The Woman Card We’ve Been Dealt

“We still think of a powerful man as a born leader and a powerful woman as an anomaly.”
― Margaret Atwood

Still processing my thoughts, and I’m trying to stay classy about it but the honest to god first thought I had the morning after was, “Wow. America really doesn’t like women.” Do I mean everyone? Of course not. Do I mean explicitly? No. Next to no one in this country is running through the streets with “Down with women!” signs or stroking cats evilly in a dark room somewhere, contemplating wrapping us in burkas.

I mean that as a culture, women are often instinctively reacted to as unworthy of being believed, supported, or followed. From rape survivors and wage equality to work leadership and our own health and care, we are not considered trustworthy in making decisions, telling truths, or seeking advancement. Suspicion and wariness are often the default. Our narratives are questioned before they are listened to much less believed.


I did not vote for Secretary Clinton because she is a woman, though goodness knows I found the idea of the first female president breathtaking. I don’t think most people who voted against her did so because she is a woman. But I do think the culture and undercurrents about and towards women played a significant role in how she was perceived and treated by media, her opponents, and a lot of the electorate.

As women, almost every day, we see examples and stories of how our ambitions are threatening and (worse!) unattractive, our stories of victimization are suspect, those of us needing help are lazy or manipulative or moochers, our desires for control over our bodies are antagonistic or selfish, our expectations of work life balance are unreasonable, our emotions are unstable. We are not trusted. And I cannot help but see much of this inherent distrust in how Secretary Clinton was viewed and treated in this election. Her ambitions were unseemly, her cautiousness weak, her outspokenness offensive, her experience invalid, her whole candidacy insufficient and suspect.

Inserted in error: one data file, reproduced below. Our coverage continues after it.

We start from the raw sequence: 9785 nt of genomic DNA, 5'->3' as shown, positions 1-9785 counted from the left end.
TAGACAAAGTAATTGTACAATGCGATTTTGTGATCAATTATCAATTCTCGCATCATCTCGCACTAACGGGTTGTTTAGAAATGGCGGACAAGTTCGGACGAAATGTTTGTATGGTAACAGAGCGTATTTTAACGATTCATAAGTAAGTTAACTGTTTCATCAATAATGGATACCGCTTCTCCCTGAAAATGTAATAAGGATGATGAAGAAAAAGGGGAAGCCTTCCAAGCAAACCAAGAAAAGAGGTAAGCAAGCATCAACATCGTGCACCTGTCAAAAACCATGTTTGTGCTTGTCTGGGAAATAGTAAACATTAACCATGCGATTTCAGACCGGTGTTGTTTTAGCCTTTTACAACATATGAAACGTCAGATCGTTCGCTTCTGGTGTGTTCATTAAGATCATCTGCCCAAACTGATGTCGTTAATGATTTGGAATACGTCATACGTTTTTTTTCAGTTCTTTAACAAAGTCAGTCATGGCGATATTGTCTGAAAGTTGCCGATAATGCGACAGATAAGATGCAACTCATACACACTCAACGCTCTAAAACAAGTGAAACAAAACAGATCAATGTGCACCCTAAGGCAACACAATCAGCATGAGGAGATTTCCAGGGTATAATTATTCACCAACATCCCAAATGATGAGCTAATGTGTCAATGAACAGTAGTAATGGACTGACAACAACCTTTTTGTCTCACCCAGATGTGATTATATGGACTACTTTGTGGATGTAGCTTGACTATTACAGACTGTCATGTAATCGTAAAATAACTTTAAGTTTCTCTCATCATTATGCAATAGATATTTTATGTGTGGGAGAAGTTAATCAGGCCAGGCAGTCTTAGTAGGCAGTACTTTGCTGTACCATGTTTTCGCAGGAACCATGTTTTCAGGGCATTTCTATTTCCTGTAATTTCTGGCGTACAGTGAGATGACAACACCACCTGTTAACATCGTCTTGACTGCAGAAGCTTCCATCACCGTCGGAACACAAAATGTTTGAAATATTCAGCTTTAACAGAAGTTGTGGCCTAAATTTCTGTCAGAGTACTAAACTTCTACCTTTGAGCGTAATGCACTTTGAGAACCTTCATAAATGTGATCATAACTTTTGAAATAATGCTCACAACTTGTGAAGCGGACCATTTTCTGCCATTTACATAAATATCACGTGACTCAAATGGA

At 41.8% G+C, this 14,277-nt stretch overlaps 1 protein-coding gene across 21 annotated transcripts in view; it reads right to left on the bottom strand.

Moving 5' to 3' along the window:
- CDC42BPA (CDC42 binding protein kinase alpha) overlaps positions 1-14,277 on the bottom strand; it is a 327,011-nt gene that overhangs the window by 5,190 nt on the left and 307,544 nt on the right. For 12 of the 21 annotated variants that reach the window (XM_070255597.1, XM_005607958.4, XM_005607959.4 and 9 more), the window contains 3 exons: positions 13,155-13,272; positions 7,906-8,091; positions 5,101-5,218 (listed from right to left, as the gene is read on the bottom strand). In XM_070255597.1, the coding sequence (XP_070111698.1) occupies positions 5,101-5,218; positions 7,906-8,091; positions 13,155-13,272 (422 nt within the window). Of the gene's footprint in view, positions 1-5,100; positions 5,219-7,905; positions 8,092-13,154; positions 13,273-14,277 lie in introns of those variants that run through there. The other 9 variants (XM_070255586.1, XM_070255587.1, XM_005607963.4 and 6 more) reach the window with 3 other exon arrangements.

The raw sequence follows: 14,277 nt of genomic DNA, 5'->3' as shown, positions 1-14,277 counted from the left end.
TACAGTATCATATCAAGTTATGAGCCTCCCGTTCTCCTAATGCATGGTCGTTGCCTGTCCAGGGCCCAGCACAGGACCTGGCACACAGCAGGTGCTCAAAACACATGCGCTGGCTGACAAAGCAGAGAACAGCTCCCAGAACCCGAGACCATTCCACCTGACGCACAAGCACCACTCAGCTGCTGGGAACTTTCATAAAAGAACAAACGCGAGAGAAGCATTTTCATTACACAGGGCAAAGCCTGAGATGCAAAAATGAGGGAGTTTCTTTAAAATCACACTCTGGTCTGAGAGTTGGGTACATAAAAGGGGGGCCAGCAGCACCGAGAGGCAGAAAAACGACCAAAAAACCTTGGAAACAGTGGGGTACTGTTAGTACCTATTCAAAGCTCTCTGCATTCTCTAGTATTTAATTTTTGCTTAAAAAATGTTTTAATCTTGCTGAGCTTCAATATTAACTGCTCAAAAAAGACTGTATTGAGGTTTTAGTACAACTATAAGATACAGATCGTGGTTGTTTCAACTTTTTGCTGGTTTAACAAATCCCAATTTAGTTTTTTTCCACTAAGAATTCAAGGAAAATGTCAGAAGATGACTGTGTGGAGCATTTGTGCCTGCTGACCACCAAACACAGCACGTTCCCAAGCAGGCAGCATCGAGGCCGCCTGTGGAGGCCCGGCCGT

Am I partisan? Yes. I have seen examples of sexism throughout my personal and professional life, and in the lives of women and girls I know and respect. These experiences of course inform my point of view and my politics.

But I don’t necessarily think that means I’m wrong.

*This post expanded on comments left on a Broadside post

6 thoughts on “The Woman Card We’ve Been Dealt”

  1. You’re two for two this week on writing posts that perfectly put words to feelings I haven’t even begun to be able to unpack.

  2. So many of us were hopeful to see a woman as President, and all the social/policy changes that might, possibly, have helped nudge — even with (as usual) Republicans dominating the House and Senate. We wept through her concession speech.

    A few are saying (and I see it) that HRC dodged a bullet (and, quite possibly a literal one) by not winning the job. DJT has ZERO attention span. He cannot tolerate any form of criticism or “losing” — and has 4 years of negotiation on very very very tough issues with world leaders. It will drive him out of what he calls his mind.

    1. That’s why I’m not afraid of him. Jeff and I were speculating whether or not he even sticks it out for four years when the gloss turns into insanely hard work that requires focus, thick skin, and discretion.

      I’m ten times more afraid of the people he is looking at putting into power around him who will likely do most of the heavy lifting. Terrifying…

      1. Exactly. It’s a shitshow of all the men and women we’ve dismissed and laughed at for years — now determined to set the clock back on healthcare, women’s rights, civil rights, environment. It is not amusing to wake up in a dystopian novel.

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